Functional languages

Functional programming languages define programs and subroutines as mathematical functions. Many so-called functional languages are "impure", containing imperative features. Not surprisingly, many of these languages are tied to mathematical calculation tools. Functional languages include:

Interactive mode languages

Interactive mode languages act as a kind of shell: expressions or statements can be entered one at a time, and the result of their evaluation is seen immediately.

Interpreted languages

Interpreted languages are programming languages which programs may be executed from source code form, by an interpreter.

Iterative languages

Iterative languages are built around or offering generators.

List-based languages – LISPs

List-based languages are a type of data-structured language that are based upon the list data structure.

Little languages

Little languages serve a specialized problem domain.

  • apply is a domain-specific language for image processing on parallel and conventional architectures
  • awk can serve as a prototyping language for C, because the syntax is similar
  • SQL has only a few keywords, and not all the constructs needed for a full programming language

Logic-based languages

Logic-based languages specify a set of attributes that a solution must have, rather than a set of steps to obtain a solution. Examples:

Machine languages

Machine languages are directly executable by a computer's CPU. They are typically formulated as bit patterns, usually represented in octal or hexadecimal. Each group of npatterns (often 1 or more bytes) causes the circuits in the CPU to execute one of the fundamental operations of the hardware. The activation of specific electrical inputs (eg, CPU package pins for microprocessors), and logical settings for CPU state values, control the processor's computation. Individual machine languages are processor specific and are not portable. They are (essentially) always defined by the CPU developer, not by 3rd parties. The symbolic version, the processor's assembly language, is also defined by the developer, in most cases. Since processors come in families which are based on a shared architecture, the same basic assembly language style can often be used for more than one CPU. Each of the following CPUs served as the basis for a family of processors:

Macro languages

Macro languages embed small pieces of executable code inside a piece of free-form text.

Scripting languages such as Tcl and ECMAScript (ActionScript, DMDScript, E4X, JavaScript, JScript) have been embedded into applications so that they behave like macro languages.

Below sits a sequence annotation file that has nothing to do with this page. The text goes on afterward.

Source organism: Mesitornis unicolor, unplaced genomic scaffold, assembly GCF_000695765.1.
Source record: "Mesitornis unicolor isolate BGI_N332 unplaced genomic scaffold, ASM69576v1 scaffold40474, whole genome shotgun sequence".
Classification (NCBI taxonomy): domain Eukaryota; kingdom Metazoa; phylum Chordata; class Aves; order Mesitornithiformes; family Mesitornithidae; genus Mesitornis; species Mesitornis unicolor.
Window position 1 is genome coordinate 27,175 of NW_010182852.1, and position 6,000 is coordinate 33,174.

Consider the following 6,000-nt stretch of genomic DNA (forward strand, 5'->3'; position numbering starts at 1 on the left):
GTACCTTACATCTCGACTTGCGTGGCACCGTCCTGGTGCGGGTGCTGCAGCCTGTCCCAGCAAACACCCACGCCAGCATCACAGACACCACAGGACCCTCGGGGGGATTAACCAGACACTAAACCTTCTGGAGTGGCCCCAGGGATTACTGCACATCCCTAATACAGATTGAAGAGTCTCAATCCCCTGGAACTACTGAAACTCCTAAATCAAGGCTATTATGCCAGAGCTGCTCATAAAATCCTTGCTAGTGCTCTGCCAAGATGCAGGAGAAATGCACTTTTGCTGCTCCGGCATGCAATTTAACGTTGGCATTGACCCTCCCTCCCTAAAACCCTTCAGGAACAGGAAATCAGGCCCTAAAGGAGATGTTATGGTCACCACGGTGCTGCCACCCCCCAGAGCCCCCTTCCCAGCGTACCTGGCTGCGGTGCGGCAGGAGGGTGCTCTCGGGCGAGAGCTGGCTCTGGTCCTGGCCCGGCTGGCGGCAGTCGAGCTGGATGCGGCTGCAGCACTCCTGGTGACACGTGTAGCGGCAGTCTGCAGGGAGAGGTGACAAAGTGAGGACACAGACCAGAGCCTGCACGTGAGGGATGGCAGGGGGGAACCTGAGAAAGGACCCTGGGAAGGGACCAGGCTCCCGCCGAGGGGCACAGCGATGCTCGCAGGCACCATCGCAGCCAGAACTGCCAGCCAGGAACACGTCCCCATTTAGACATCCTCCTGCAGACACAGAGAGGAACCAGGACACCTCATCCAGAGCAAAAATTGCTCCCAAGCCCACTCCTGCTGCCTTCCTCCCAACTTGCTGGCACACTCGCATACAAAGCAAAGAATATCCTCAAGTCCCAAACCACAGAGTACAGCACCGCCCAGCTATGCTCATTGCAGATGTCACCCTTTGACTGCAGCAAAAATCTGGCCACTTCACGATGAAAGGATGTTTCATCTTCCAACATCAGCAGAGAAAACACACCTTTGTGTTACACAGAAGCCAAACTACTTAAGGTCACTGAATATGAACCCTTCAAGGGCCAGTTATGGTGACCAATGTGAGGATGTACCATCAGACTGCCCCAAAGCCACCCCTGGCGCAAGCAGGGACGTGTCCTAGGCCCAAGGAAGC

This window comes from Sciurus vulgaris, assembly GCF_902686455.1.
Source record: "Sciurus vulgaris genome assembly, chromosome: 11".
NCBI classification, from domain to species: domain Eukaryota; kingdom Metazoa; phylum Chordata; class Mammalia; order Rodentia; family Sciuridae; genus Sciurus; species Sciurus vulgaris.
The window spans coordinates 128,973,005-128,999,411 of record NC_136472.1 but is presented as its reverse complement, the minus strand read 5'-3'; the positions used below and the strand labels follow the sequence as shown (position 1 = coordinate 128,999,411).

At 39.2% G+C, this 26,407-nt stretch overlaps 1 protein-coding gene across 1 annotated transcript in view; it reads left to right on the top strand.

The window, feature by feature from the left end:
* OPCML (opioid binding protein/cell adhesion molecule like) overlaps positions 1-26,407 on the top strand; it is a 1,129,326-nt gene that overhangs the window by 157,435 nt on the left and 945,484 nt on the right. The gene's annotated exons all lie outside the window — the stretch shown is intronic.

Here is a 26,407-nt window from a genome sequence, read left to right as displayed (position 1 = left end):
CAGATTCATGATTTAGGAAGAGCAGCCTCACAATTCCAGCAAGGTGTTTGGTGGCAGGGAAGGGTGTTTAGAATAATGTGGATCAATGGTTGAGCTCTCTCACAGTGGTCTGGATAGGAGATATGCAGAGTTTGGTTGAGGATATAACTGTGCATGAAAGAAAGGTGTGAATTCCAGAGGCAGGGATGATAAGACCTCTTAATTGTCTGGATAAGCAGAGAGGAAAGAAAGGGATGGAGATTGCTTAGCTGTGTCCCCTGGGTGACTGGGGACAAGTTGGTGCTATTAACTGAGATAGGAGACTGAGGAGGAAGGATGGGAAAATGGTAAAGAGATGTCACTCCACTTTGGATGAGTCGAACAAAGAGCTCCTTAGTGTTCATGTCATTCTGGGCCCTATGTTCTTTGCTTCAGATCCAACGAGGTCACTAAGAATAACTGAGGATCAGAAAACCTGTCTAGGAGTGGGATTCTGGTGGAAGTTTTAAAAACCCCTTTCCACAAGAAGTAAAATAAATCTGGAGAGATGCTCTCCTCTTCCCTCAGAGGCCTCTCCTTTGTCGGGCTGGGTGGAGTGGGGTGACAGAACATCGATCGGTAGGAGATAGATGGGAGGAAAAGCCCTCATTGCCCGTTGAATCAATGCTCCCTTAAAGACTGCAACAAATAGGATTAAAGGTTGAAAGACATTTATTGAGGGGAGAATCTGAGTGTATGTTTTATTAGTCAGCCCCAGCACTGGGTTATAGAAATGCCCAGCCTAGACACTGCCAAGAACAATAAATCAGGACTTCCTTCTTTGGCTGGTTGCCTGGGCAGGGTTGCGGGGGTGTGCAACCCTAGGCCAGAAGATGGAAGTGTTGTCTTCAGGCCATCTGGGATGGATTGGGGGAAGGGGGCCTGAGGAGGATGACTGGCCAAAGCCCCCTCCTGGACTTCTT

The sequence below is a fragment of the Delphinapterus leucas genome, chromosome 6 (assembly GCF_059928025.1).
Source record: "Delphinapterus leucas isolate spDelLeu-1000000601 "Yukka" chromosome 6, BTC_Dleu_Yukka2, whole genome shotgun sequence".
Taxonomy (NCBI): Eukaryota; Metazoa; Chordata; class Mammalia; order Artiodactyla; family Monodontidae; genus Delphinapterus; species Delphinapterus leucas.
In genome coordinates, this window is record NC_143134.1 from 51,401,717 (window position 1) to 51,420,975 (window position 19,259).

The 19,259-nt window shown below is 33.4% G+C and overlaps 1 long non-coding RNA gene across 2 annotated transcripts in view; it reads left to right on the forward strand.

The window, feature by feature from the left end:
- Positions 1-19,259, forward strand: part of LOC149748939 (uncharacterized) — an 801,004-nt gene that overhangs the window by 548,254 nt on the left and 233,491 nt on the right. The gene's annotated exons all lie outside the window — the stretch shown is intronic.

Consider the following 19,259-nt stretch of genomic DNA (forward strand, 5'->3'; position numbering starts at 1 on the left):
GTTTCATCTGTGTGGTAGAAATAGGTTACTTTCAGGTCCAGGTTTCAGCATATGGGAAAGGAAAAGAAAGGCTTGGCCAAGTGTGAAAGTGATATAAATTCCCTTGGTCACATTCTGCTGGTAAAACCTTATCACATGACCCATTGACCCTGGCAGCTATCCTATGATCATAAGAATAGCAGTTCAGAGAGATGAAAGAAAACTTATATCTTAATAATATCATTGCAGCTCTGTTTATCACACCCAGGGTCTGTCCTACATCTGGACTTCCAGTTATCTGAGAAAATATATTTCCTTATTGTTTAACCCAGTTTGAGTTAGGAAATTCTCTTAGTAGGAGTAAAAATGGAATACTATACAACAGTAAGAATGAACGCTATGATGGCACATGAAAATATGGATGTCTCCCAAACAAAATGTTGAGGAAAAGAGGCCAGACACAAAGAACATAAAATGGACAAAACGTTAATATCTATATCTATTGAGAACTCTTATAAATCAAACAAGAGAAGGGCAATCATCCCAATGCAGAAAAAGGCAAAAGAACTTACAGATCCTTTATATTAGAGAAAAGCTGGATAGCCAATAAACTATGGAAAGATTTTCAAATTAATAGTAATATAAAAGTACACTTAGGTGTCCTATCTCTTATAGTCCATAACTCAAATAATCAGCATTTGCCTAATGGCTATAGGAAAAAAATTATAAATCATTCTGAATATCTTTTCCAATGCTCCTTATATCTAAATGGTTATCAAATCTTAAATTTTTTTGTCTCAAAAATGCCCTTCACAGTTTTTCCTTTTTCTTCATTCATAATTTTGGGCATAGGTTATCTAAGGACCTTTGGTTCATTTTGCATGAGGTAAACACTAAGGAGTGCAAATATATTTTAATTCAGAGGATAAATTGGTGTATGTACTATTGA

Metaprogramming languages

Metaprogramming is writing of programs that write or manipulate other programs (or themselves) as their data or that do part of the work that is otherwise done at run time during compile time. In many cases, this allows programmers to get more done in the same amount of time as they would take to write all the code manually.

Multiparadigm languages

Multiparadigm languages support more than one programming paradigm. They allow a program to use more than one programming style. The goal is to allow programmers to use the best tool for a job, admitting that no one paradigm solves all problems in the easiest or most efficient way.

  • Ada (concurrent, distributed, generic (template metaprogramming), imperative, object-oriented (class-based))
  • ALF (functional, logic)
  • APL (functional, imperative)
  • BETA (functional, imperative, object-oriented (class-based))
  • C++ (generic, imperative, object-oriented (class-based))
  • C# (generic, imperative, object-oriented (class-based), functional, declarative)
  • ChucK (imperative, object-oriented, time-based, concurrent, on-the-fly)
  • Common Lisp (functional, imperative, object-oriented (class-based), aspect-oriented (user may add further paradigms, e.g., logic))
  • Corn (concurrent, generic, imperative, object-oriented (class-based))
  • Curl (functional, imperative, object-oriented (class-based), metaprogramming)
  • Curry (concurrent, functional, logic)
  • D (generic, imperative, functional, object-oriented (class-based), metaprogramming)
  • Dylan (functional, object-oriented (class-based))
  • ECMAScript (functional, imperative, object-oriented (prototype-based))
  • Eiffel (imperative, object-oriented (class-based), generic)
  • Fan (functional, object-oriented (class-based))
  • J (functional, imperative, object-oriented (class-based))
  • LabVIEW (dataflow, visual)
  • Lasso (macro, object-oriented (prototype-based), procedural, scripting)
  • Lava (object-oriented (class-based), visual)
  • Leda (functional, imperative, logic, object-oriented (class-based))
  • Lua (functional, imperative, object-oriented (prototype-based))
  • Metaobject protocols (object-oriented (class-based, prototype-based))
  • Nemerle (functional, object-oriented (class-based), imperative, metaprogramming)
  • Objective Caml (functional, imperative, object-oriented (class-based))
  • Oz (functional (evaluation: eager, lazy), logic, constraint, imperative, object-oriented (class-based), concurrent, distributed)